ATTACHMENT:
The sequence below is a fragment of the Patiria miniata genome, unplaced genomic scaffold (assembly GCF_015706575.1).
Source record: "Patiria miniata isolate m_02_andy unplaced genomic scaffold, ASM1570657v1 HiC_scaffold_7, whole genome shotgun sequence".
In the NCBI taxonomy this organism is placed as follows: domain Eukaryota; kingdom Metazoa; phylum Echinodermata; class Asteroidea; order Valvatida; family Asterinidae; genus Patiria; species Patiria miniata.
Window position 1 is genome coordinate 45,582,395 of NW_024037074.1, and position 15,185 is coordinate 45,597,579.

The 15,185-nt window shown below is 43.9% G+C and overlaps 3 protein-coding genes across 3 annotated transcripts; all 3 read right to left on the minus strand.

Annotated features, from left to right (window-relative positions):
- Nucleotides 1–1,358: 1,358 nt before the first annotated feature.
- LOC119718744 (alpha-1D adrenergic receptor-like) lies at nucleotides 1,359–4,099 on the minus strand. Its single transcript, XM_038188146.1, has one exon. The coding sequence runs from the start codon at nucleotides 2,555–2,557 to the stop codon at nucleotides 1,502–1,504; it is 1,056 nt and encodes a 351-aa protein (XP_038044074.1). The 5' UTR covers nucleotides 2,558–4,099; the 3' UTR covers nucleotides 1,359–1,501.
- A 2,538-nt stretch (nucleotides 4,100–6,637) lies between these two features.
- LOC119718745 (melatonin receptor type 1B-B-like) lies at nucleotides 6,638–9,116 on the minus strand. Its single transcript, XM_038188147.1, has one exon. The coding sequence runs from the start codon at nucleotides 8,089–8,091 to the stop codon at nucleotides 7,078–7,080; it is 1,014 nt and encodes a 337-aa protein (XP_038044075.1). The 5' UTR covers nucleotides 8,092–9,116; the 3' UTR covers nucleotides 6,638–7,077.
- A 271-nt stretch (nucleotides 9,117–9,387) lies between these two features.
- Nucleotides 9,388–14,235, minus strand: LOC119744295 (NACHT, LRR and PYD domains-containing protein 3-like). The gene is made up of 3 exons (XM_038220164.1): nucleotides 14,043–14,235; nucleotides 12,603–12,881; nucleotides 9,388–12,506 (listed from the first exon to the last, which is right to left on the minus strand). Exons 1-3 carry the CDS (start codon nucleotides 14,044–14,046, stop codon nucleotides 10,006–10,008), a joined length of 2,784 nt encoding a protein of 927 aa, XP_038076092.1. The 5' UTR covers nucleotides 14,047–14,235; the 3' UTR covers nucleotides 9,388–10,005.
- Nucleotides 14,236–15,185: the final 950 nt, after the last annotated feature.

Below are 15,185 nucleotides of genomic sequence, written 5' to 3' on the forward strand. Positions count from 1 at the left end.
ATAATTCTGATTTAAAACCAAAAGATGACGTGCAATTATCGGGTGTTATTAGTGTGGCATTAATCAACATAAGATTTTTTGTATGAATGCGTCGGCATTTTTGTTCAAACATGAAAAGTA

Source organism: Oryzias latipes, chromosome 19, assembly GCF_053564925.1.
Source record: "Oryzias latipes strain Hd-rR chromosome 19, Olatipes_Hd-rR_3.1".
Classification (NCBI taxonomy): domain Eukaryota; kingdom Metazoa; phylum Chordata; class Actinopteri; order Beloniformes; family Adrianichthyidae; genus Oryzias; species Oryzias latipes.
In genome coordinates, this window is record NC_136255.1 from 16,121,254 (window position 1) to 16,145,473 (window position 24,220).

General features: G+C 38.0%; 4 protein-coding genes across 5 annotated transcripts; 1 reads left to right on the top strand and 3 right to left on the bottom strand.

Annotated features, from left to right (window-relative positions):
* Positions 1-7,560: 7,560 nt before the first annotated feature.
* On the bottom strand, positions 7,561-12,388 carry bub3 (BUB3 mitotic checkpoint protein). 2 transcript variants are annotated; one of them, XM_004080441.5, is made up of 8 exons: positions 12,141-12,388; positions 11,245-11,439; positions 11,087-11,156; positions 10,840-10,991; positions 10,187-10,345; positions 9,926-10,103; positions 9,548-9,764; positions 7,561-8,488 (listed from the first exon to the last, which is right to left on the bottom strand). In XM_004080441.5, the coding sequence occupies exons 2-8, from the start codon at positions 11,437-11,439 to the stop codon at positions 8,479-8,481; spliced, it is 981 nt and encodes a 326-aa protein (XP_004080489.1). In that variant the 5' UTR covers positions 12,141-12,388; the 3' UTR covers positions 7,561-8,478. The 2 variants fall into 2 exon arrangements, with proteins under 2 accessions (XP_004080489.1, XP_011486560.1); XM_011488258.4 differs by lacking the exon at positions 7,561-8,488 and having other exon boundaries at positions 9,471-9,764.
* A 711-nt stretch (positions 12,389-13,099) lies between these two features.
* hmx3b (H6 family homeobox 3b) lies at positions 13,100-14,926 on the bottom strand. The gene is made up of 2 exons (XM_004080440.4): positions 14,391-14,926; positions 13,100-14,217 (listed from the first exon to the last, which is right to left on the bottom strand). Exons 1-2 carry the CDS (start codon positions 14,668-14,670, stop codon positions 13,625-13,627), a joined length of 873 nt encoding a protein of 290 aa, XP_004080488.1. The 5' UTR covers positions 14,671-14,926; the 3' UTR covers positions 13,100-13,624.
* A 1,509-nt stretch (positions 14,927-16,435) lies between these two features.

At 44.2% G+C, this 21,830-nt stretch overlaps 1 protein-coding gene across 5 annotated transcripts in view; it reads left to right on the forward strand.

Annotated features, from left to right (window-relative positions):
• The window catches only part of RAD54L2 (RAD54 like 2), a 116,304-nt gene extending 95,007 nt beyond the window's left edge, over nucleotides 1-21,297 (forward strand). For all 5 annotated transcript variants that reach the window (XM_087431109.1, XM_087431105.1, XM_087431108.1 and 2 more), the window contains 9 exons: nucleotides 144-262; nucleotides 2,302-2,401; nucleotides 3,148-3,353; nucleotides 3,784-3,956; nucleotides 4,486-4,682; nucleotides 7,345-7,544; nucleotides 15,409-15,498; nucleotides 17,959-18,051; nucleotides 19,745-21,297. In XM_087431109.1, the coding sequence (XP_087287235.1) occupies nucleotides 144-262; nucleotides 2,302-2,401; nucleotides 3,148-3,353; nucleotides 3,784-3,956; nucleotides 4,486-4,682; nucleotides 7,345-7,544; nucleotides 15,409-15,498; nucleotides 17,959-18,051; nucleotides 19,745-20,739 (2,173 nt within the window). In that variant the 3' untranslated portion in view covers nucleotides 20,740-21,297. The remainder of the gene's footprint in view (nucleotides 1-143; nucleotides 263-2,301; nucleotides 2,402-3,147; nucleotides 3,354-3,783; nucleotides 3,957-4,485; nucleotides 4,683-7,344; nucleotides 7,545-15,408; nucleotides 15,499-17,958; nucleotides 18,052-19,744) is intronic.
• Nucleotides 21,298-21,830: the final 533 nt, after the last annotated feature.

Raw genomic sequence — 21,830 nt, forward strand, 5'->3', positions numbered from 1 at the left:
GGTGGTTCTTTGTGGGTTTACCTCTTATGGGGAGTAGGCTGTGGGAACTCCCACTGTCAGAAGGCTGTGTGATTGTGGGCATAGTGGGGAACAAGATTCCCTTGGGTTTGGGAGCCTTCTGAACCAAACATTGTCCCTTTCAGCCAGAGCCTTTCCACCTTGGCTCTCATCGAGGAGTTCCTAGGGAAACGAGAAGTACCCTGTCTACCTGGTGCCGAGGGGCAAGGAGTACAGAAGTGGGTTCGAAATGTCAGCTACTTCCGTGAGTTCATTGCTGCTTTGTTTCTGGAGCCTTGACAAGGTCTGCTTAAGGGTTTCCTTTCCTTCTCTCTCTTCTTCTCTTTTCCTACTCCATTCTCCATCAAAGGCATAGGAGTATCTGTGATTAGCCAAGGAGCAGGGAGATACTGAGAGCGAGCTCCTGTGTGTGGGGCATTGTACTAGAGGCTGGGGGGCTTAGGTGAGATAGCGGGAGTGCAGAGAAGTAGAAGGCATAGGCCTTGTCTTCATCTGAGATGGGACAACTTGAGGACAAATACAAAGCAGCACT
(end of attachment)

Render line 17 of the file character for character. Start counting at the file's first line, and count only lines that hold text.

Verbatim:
Source record: "Oryzias latipes strain Hd-rR chromosome 19, Olatipes_Hd-rR_3.1".